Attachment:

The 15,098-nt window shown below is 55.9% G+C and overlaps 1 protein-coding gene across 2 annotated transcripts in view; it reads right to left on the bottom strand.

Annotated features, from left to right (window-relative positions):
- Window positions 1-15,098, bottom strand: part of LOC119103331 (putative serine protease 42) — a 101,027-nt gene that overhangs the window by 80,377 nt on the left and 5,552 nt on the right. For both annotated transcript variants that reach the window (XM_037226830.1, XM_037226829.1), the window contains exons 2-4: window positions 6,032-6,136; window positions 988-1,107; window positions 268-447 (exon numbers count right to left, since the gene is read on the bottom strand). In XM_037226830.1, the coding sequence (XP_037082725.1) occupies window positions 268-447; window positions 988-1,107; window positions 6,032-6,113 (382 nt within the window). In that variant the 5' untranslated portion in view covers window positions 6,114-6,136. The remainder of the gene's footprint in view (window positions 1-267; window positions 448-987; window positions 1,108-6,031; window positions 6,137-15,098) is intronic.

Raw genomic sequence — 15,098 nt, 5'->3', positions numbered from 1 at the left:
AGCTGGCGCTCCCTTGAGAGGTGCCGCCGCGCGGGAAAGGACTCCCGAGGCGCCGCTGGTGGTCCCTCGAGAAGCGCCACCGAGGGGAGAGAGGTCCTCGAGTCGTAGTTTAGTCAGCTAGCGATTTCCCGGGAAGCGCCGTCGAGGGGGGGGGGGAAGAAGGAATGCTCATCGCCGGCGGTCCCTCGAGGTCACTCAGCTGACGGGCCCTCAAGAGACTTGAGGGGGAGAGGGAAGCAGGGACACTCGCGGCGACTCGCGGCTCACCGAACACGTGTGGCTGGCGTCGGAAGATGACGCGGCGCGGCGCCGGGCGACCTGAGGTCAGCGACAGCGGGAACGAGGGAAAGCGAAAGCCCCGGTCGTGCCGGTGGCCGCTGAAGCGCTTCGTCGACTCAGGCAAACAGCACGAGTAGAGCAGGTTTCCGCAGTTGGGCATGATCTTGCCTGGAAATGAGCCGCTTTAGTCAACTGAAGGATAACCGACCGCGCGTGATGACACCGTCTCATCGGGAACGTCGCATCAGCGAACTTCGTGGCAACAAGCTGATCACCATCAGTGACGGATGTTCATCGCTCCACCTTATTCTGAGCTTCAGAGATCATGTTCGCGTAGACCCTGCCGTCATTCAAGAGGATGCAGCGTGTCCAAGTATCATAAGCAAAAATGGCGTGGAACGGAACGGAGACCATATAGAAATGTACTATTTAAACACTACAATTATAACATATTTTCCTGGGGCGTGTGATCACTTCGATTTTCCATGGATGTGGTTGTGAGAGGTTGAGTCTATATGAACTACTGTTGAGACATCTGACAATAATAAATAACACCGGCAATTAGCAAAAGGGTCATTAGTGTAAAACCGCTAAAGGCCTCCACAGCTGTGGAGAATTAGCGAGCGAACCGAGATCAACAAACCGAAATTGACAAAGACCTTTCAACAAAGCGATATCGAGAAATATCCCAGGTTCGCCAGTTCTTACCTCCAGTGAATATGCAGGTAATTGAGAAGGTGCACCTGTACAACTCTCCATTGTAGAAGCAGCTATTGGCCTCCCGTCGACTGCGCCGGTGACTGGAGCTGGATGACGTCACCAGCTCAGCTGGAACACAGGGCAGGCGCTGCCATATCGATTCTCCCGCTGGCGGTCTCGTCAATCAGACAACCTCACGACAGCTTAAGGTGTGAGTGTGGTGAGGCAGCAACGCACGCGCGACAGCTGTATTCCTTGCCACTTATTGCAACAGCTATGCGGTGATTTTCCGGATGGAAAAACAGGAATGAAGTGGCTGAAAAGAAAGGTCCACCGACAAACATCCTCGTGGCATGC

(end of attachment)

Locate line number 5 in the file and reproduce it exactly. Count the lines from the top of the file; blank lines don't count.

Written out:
AGCTGGCGCTCCCTTGAGAGGTGCCGCCGCGCGGGAAAGGACTCCCGAGGCGCCGCTGGTGGTCCCTCGAGAAGCGCCACCGAGGGGAGAGAGGTCCTCGAGTCGTAGTTTAGTCAGCTAGCGATTTCCCGGGAAGCGCCGTCGAGGGGGGGGGGGAAGAAGGAATGCTCATCGCCGGCGGTCCCTCGAGGTCACTCAGCTGACGGGCCCTCAAGAGACTTGAGGGGGAGAGGGAAGCAGGGACACTCGCGGCGACTCGCGGCTCACCGAACACGTGTGGCTGGCGTCGGAAGATGACGCGGCGCGGCGCCGGGCGACCTGAGGTCAGCGACAGCGGGAACGAGGGAAAGCGAAAGCCCCGGTCGTGCCGGTGGCCGCTGAAGCGCTTCGTCGACTCAGGCAAACAGCACGAGTAGAGCAGGTTTCCGCAGTTGGGCATGATCTTGCCTGGAAATGAGCCGCTTTAGTCAACTGAAGGATAACCGACCGCGCGTGATGACACCGTCTCATCGGGAACGTCGCATCAGCGAACTTCGTGGCAACAAGCTGATCACCATCAGTGACGGATGTTCATCGCTCCACCTTATTCTGAGCTTCAGAGATCATGTTCGCGTAGACCCTGCCGTCATTCAAGAGGATGCAGCGTGTCCAAGTATCATAAGCAAAAATGGCGTGGAACGGAACGGAGACCATATAGAAATGTACTATTTAAACACTACAATTATAACATATTTTCCTGGGGCGTGTGATCACTTCGATTTTCCATGGATGTGGTTGTGAGAGGTTGAGTCTATATGAACTACTGTTGAGACATCTGACAATAATAAATAACACCGGCAATTAGCAAAAGGGTCATTAGTGTAAAACCGCTAAAGGCCTCCACAGCTGTGGAGAATTAGCGAGCGAACCGAGATCAACAAACCGAAATTGACAAAGACCTTTCAACAAAGCGATATCGAGAAATATCCCAGGTTCGCCAGTTCTTACCTCCAGTGAATATGCAGGTAATTGAGAAGGTGCACCTGTACAACTCTCCATTGTAGAAGCAGCTATTGGCCTCCCGTCGACTGCGCCGGTGACTGGAGCTGGATGACGTCACCAGCTCAGCTGGAACACAGGGCAGGCGCTGCCATATCGATTCTCCCGCTGGCGGTCTCGTCAATCAGACAACCTCACGACAGCTTAAGGTGTGAGTGTGGTGAGGCAGCAACGCACGCGCGACAGCTGTATTCCTTGCCACTTATTGCAACAGCTATGCGGTGATTTTCCGGATGGAAAAACAGGAATGAAGTGGCTGAAAAGAAAGGTCCACCGACAAACATCCTCGTGGCATGC